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rom the minds of their followers. Nevertheless, the arrangements for revolt were too forward to be arrested without some outbreaks, as the first steps had already been taken on the day appointed. Bands and squads of the hardier and bolder spirits had assembled in arms and begun the work of bridge-burning, which was to be the first chapter in the programme of this counter-revolution. On the night of November 8th five railroad-bridges were burned: two over Chickamauga Creek, one over Hiwassee River, on the Georgia State Railroad, one on Lick Creek, and another over Holston River, on the Virginia & East Tennessee Railroad. At Strawberry Plains a single sentinel, James Keelan, guarded the bridge. It is said that sixteen incendiaries attacked him at midnight on the platform of the trestle-work. He defended the bridge, and killed the ringleader in the act of setting fire to it. He received three bullet-wounds, and many cuts and gashes, and his hand was nearly severed from his wrist;
General James Longstreet, From Manassas to Appomattox, Chapter 33: the East Tennessee campaign. (search)
riend, S. B. Buckner, Major-General. To Lieutenant-General J. Longstreet. I asked at general Headquarters for maps and information of the country through which I was to operate, for a quartermaster and commissary of subsistence who knew of the resources of the country, and for an engineer officer who had served with General Buckner when in command of that department. Neither of the staff-officers was sent, nor a map, except one of the topographical outlines of the country between the Hiawassee and Tennessee Rivers, which was much in rear of the field of our proposed operations. General Buckner was good enough to send me a plot of the roads and streams between Loudon and Knoxville. We were again disappointed at Sweetwater. We were started from Chattanooga on short rations, but comforted by the assurance that produce was abundant at that point, and so it proved to be; but General Stevenson, commanding the outpost, reported his orders from the commanding general were to ship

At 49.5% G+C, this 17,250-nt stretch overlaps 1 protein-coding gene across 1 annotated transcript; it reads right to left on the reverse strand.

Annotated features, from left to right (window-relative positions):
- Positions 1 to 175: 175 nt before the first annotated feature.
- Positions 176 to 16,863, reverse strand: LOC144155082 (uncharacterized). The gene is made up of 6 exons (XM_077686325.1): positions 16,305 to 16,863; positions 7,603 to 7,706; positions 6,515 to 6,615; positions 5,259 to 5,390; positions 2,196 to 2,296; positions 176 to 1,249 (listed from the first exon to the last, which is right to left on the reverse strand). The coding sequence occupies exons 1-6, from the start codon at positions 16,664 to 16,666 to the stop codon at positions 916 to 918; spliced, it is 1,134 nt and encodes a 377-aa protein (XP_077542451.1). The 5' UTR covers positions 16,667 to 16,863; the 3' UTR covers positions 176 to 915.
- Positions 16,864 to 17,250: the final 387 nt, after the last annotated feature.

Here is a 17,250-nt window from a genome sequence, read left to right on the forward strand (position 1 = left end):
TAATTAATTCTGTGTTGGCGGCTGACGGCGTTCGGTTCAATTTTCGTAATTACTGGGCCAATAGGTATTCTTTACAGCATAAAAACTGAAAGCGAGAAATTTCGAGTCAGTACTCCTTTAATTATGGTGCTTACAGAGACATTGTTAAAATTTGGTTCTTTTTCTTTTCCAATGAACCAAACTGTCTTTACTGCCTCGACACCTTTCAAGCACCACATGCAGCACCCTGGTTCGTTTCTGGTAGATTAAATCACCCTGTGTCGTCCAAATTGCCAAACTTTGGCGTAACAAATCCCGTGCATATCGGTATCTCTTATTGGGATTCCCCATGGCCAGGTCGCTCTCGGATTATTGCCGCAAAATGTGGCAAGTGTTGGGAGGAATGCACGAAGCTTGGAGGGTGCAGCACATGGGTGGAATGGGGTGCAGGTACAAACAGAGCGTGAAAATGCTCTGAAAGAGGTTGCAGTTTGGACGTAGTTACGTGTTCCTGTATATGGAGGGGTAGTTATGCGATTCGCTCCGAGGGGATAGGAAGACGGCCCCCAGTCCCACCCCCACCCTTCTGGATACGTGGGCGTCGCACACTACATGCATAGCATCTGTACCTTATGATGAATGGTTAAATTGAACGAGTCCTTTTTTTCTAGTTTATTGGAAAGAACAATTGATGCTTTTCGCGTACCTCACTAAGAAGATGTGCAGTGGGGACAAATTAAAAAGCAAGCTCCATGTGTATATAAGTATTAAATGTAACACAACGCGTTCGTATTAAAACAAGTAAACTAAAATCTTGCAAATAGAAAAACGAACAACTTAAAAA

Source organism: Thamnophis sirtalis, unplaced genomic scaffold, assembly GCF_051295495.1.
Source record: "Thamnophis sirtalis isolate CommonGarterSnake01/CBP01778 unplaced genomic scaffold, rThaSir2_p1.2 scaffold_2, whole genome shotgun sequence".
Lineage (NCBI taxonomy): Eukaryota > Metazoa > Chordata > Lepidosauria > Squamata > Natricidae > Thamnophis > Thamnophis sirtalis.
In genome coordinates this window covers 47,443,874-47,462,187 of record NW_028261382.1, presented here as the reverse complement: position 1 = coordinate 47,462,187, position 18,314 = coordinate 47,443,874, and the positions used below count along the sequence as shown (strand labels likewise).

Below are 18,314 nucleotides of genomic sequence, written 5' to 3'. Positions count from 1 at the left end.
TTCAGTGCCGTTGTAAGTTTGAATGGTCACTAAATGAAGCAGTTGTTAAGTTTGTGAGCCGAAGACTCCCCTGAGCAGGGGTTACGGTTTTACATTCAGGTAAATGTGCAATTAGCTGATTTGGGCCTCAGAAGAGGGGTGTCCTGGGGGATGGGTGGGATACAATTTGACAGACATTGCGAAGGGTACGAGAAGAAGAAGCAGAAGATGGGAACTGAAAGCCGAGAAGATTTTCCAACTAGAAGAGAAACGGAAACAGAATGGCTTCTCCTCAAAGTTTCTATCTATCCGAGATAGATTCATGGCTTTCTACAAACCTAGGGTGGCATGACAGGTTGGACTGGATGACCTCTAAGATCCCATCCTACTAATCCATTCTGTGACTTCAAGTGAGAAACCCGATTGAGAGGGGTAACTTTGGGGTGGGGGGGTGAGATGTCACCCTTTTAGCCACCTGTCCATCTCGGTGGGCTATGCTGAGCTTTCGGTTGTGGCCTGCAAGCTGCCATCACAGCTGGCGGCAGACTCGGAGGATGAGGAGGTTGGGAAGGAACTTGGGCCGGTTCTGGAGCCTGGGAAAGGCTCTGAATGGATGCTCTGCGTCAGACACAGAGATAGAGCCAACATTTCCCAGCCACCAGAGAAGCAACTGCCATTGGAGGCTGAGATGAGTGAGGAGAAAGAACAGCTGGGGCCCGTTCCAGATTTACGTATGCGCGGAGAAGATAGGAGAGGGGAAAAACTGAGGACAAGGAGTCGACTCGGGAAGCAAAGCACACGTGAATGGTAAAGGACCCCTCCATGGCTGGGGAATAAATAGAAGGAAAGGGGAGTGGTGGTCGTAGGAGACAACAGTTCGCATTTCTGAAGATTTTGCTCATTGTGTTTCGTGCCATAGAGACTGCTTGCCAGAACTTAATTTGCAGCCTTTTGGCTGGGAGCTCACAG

resence of rebel troops. Subsequently a small boat was seen crossing the river with three men. The Rescue's boat was sent in pursuit, and captured the boat and two of the men, but the third managed to escape by jumping out and wading to the shore with a bag of letters.--(Docs. 132 and 138.) Five railroad bridges were burnt in East Tennessee by Unionists. Two on the Georgia state road, two on Chickamange Creek, Hamilton County, and one on the East Tennessee and Georgia railroad on Hiawassee River, Bradley County. Five minutes after the guard passed through, the whole bridge was in flames. Two bridges on the East Tennessee and Georgia railroad on Lick Creek, Green County, and another on Holstein River, were also burned. The guard at Lick Creek were unarmed. They were overwhelmed, tied, and carried away and kept during the day. The bridge on Holstein River was not guarded. It was thought unnecessary to guard it, Sullivan County being strongly Southern in feeling. The bridge a